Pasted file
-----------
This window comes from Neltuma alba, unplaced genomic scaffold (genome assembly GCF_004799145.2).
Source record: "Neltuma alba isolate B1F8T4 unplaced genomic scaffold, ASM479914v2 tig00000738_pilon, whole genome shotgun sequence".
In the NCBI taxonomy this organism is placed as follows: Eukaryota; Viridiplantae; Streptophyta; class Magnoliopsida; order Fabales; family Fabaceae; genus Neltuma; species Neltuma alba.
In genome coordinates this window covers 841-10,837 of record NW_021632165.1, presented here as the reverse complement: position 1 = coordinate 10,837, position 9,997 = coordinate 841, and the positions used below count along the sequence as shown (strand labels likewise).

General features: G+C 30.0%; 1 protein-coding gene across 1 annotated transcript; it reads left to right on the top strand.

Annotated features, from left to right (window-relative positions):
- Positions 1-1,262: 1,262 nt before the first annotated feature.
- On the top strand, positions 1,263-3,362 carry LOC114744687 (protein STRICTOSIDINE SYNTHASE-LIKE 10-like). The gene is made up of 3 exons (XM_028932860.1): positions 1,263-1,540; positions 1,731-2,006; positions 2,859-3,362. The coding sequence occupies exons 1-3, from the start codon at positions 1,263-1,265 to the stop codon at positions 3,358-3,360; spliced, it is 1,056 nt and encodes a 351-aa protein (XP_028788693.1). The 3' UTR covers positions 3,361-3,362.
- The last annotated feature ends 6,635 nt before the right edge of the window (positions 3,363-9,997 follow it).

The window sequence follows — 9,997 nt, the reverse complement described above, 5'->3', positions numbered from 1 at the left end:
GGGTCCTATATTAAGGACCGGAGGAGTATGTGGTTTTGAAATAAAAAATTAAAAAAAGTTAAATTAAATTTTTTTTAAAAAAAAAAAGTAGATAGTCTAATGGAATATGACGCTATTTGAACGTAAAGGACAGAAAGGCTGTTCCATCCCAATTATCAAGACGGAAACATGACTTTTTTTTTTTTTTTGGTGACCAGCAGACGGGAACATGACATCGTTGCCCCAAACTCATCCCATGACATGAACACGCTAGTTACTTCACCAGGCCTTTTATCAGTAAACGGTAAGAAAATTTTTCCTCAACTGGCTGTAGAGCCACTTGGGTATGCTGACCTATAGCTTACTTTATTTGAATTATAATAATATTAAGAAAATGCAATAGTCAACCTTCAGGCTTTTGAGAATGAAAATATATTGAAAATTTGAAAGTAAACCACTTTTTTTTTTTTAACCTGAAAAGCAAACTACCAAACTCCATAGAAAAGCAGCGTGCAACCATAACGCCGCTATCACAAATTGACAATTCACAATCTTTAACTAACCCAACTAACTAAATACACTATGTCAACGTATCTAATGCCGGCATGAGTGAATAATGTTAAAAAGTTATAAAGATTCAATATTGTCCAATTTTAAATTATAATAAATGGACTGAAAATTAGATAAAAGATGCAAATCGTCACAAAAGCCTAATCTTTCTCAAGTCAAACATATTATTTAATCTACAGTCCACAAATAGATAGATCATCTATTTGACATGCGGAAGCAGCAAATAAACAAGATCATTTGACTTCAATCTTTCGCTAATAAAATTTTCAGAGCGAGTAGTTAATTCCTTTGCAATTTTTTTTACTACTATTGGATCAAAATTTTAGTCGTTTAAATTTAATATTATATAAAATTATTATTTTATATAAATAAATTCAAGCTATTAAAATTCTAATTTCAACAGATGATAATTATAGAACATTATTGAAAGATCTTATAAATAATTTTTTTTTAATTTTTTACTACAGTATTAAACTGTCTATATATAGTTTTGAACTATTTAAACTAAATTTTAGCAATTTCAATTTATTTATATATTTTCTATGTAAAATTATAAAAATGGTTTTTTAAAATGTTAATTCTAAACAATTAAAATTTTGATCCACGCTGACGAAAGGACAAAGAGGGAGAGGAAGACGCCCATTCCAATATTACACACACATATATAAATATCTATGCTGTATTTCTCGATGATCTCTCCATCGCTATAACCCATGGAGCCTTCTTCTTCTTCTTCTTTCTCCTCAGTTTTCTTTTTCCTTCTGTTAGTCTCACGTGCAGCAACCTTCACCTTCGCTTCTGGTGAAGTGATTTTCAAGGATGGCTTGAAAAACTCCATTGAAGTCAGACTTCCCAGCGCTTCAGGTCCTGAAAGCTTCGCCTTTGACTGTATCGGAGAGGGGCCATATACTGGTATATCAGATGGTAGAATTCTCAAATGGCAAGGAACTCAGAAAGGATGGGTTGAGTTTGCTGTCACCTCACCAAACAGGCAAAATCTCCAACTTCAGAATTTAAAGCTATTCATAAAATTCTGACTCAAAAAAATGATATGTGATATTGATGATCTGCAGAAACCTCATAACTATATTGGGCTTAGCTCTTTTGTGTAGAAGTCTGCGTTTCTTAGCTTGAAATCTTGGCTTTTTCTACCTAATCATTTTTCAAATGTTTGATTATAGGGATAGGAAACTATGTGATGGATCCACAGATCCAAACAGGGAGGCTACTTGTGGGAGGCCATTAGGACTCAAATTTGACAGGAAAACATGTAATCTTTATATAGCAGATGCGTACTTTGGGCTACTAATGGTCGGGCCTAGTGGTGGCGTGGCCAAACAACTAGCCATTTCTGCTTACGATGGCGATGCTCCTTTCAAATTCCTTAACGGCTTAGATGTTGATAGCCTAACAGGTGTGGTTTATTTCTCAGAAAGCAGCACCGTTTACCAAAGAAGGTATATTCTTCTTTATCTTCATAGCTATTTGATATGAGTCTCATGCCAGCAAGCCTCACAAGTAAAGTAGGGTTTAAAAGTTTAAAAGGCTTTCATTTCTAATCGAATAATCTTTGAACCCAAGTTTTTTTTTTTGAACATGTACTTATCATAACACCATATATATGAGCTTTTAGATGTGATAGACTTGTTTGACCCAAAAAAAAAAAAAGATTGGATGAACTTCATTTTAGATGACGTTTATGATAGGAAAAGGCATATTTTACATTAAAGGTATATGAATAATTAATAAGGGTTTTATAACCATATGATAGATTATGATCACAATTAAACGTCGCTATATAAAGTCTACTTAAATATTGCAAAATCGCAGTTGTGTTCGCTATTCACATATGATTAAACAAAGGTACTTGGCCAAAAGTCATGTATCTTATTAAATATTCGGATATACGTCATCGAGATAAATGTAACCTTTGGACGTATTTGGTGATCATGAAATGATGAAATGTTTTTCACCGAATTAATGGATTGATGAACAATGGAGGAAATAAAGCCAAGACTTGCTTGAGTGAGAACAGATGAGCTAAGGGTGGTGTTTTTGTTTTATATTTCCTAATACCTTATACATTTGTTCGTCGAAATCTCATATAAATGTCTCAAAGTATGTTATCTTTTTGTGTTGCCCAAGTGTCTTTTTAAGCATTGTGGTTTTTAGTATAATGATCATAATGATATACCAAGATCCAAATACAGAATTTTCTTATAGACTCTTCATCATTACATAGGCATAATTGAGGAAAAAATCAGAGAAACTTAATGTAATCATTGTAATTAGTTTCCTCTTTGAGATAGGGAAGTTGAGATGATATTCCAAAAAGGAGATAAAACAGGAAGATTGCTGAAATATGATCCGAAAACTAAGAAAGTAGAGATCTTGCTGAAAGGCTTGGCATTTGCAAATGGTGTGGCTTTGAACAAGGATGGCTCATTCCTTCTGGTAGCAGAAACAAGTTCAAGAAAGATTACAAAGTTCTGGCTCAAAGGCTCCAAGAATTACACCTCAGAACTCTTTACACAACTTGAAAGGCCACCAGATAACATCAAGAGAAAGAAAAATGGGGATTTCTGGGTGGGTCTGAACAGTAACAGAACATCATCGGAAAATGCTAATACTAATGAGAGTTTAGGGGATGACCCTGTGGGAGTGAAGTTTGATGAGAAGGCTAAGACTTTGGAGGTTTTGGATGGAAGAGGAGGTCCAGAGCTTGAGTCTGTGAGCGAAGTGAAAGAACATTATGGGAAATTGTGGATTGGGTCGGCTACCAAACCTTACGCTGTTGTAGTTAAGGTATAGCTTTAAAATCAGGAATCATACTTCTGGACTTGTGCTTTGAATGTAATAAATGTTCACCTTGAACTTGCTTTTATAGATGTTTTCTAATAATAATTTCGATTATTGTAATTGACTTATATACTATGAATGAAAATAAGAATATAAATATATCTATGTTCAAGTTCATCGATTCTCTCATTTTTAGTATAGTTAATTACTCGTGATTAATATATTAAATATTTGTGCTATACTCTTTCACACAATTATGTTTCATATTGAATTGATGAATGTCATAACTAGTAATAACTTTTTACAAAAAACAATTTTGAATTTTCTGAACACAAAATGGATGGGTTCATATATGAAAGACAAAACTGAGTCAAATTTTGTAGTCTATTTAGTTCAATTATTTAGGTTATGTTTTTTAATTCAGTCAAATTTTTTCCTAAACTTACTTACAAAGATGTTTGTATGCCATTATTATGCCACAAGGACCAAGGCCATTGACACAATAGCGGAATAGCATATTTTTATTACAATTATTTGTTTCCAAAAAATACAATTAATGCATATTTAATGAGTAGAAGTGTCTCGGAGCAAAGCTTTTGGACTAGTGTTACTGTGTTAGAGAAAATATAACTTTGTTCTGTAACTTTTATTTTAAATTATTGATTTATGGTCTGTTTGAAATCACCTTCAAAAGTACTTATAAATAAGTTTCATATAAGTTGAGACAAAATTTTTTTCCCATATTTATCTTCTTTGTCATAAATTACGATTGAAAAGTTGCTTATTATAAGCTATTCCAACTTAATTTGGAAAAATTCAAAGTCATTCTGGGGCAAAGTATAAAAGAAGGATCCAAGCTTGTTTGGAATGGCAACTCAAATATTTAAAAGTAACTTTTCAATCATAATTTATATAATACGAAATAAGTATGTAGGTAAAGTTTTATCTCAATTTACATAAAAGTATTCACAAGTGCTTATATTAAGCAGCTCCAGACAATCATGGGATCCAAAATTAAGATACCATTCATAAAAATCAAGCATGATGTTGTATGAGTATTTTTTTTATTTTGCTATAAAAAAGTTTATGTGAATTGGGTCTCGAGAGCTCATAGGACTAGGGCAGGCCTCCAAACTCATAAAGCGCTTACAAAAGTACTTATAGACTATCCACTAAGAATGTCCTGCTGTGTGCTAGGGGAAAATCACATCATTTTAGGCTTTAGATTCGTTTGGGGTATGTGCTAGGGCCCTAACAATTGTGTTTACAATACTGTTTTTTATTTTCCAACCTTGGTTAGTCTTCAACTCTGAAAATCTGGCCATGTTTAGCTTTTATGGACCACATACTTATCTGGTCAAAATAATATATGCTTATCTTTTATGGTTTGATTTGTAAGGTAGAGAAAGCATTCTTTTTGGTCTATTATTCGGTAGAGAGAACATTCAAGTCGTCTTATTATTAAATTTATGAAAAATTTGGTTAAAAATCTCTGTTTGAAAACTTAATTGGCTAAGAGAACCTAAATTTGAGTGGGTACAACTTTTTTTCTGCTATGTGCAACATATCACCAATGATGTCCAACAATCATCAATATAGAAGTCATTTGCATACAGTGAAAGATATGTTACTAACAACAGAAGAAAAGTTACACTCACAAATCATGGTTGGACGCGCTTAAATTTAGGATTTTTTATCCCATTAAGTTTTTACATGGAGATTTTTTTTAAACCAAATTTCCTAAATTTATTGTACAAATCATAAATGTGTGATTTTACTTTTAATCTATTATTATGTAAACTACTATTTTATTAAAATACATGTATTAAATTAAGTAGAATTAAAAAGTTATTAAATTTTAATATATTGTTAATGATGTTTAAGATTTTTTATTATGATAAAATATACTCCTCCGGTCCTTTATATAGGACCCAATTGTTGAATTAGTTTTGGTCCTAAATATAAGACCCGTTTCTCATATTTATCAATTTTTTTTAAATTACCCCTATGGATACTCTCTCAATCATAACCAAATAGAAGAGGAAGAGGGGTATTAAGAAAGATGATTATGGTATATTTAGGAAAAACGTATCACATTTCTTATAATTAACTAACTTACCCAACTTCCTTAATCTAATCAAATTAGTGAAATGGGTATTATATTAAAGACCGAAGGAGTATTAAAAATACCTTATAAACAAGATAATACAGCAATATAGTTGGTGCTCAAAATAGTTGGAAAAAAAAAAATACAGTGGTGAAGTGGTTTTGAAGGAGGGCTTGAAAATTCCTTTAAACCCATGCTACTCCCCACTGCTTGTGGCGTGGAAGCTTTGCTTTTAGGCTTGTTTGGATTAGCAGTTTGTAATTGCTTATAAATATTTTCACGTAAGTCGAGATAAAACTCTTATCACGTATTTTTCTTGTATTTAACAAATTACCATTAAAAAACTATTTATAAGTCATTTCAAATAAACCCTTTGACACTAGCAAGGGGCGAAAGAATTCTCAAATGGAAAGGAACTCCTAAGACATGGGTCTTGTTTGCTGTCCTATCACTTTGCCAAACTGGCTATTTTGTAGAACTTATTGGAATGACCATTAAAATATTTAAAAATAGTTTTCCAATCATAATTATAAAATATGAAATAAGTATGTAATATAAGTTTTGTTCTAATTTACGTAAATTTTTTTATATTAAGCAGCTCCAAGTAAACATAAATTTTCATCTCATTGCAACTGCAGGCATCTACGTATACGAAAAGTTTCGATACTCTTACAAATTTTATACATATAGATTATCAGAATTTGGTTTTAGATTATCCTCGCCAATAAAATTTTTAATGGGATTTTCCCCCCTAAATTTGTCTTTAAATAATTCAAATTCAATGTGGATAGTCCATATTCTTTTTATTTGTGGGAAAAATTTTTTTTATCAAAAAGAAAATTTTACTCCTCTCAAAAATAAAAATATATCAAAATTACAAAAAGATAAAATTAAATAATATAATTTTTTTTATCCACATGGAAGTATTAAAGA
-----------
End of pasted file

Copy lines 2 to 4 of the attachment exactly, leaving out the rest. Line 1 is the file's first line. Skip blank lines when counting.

Source record: "Neltuma alba isolate B1F8T4 unplaced genomic scaffold, ASM479914v2 tig00000738_pilon, whole genome shotgun sequence".
In the NCBI taxonomy this organism is placed as follows: Eukaryota; Viridiplantae; Streptophyta; class Magnoliopsida; order Fabales; family Fabaceae; genus Neltuma; species Neltuma alba.
In genome coordinates this window covers 841-10,837 of record NW_021632165.1, presented here as the reverse complement: position 1 = coordinate 10,837, position 9,997 = coordinate 841, and the positions used below count along the sequence as shown (strand labels likewise).